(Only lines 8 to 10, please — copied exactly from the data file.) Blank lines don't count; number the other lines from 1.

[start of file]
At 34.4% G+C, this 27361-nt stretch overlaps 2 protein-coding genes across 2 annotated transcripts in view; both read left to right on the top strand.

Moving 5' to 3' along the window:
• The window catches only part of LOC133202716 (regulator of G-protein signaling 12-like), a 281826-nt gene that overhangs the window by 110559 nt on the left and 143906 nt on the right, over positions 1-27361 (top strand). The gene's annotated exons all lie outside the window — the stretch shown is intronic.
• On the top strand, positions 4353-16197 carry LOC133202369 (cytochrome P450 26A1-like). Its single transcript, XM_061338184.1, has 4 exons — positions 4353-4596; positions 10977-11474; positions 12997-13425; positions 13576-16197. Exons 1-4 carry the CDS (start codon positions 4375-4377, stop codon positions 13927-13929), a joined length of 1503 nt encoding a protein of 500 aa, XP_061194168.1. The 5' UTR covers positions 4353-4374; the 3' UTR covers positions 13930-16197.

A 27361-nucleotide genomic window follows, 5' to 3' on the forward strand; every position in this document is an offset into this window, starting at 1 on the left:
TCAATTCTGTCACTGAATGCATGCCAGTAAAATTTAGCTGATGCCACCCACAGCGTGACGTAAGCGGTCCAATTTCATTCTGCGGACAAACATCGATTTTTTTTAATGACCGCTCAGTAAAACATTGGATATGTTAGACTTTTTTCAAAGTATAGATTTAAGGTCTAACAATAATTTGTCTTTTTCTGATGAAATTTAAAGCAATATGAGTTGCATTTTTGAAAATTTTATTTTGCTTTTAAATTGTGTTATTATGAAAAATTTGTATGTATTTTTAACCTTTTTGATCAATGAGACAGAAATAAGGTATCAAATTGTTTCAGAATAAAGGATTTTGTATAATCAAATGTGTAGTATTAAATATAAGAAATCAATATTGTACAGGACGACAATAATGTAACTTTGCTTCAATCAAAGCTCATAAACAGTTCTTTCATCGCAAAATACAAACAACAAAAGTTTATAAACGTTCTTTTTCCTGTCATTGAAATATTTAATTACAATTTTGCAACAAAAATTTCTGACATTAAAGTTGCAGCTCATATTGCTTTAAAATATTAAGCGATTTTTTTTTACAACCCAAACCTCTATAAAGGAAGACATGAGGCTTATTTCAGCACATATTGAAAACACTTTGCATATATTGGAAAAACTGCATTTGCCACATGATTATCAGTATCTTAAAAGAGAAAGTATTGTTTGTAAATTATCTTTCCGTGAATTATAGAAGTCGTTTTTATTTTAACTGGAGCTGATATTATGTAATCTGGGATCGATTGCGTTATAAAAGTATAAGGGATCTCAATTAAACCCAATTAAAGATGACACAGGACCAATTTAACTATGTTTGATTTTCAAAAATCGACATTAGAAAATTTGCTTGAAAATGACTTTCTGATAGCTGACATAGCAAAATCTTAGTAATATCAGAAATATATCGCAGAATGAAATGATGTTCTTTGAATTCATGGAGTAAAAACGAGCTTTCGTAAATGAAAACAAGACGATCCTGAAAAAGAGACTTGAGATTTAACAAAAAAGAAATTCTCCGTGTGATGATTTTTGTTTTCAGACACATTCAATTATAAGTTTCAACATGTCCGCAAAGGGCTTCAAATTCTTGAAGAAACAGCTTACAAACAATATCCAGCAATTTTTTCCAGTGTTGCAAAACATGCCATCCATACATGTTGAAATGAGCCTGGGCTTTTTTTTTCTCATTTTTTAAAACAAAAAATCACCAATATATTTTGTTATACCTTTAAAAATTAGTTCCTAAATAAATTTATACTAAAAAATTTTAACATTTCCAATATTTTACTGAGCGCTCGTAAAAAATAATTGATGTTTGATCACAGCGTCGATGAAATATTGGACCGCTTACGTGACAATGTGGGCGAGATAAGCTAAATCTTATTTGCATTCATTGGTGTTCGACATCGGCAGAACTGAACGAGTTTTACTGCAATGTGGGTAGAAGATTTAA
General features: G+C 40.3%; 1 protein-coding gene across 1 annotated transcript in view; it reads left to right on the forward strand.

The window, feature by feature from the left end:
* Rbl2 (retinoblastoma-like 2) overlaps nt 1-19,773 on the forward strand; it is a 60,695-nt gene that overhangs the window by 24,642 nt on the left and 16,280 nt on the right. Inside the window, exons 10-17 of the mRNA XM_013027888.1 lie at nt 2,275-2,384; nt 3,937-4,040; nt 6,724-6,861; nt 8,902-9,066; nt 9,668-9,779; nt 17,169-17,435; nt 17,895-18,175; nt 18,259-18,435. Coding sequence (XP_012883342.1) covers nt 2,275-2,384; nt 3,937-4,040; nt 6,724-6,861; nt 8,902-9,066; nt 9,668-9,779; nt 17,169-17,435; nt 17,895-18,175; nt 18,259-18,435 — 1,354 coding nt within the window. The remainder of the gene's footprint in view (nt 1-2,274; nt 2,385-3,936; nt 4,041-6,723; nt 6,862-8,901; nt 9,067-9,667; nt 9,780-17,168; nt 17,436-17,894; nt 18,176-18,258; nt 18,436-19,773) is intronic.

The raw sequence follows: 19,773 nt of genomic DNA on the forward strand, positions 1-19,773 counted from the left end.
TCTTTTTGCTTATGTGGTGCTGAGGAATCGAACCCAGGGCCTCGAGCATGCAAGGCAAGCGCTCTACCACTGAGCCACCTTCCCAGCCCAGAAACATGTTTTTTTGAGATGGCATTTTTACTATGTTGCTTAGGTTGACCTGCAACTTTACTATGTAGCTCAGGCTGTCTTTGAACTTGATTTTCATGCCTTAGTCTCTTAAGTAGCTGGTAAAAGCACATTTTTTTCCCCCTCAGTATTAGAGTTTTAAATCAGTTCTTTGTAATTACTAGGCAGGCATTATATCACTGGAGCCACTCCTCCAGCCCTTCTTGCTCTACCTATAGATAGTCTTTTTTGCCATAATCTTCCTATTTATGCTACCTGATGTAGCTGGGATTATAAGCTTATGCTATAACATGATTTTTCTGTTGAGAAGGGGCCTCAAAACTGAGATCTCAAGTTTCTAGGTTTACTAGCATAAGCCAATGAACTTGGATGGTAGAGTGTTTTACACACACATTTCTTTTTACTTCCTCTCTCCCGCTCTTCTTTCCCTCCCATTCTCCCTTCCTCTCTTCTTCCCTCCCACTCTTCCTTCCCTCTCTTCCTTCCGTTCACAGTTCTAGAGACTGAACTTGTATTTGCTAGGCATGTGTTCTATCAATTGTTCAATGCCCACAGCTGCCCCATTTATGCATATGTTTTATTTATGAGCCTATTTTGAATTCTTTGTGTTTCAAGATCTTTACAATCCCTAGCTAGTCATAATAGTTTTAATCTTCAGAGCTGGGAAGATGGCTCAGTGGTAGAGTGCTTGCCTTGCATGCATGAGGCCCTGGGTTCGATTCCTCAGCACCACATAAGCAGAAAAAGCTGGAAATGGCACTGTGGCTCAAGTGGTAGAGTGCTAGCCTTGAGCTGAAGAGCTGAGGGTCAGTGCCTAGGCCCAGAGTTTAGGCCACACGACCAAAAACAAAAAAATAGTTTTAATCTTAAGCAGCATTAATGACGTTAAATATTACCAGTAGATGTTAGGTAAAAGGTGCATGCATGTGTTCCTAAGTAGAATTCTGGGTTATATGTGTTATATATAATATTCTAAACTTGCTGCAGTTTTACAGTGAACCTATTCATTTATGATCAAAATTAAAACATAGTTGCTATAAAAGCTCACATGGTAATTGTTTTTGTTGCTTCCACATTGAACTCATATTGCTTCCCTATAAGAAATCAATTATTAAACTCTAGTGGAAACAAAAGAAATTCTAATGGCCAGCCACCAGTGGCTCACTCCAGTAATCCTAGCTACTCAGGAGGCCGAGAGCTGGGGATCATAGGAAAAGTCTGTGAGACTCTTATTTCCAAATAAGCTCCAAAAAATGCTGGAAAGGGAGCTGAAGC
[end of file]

The window, feature by feature from the left end:
* Rbl2 (retinoblastoma-like 2) overlaps nt 1-19,773 on the forward strand; it is a 60,695-nt gene that overhangs the window by 24,642 nt on the left and 16,280 nt on the right. Inside the window, exons 10-17 of the mRNA XM_013027888.1 lie at nt 2,275-2,384; nt 3,937-4,040; nt 6,724-6,861; nt 8,902-9,066; nt 9,668-9,779; nt 17,169-17,435; nt 17,895-18,175; nt 18,259-18,435. Coding sequence (XP_012883342.1) covers nt 2,275-2,384; nt 3,937-4,040; nt 6,724-6,861; nt 8,902-9,066; nt 9,668-9,779; nt 17,169-17,435; nt 17,895-18,175; nt 18,259-18,435 — 1,354 coding nt within the window. The remainder of the gene's footprint in view (nt 1-2,274; nt 2,385-3,936; nt 4,041-6,723; nt 6,862-8,901; nt 9,067-9,667; nt 9,780-17,168; nt 17,436-17,894; nt 18,176-18,258; nt 18,436-19,773) is intronic.

The raw sequence follows: 19,773 nt of genomic DNA on the forward strand, positions 1-19,773 counted from the left end.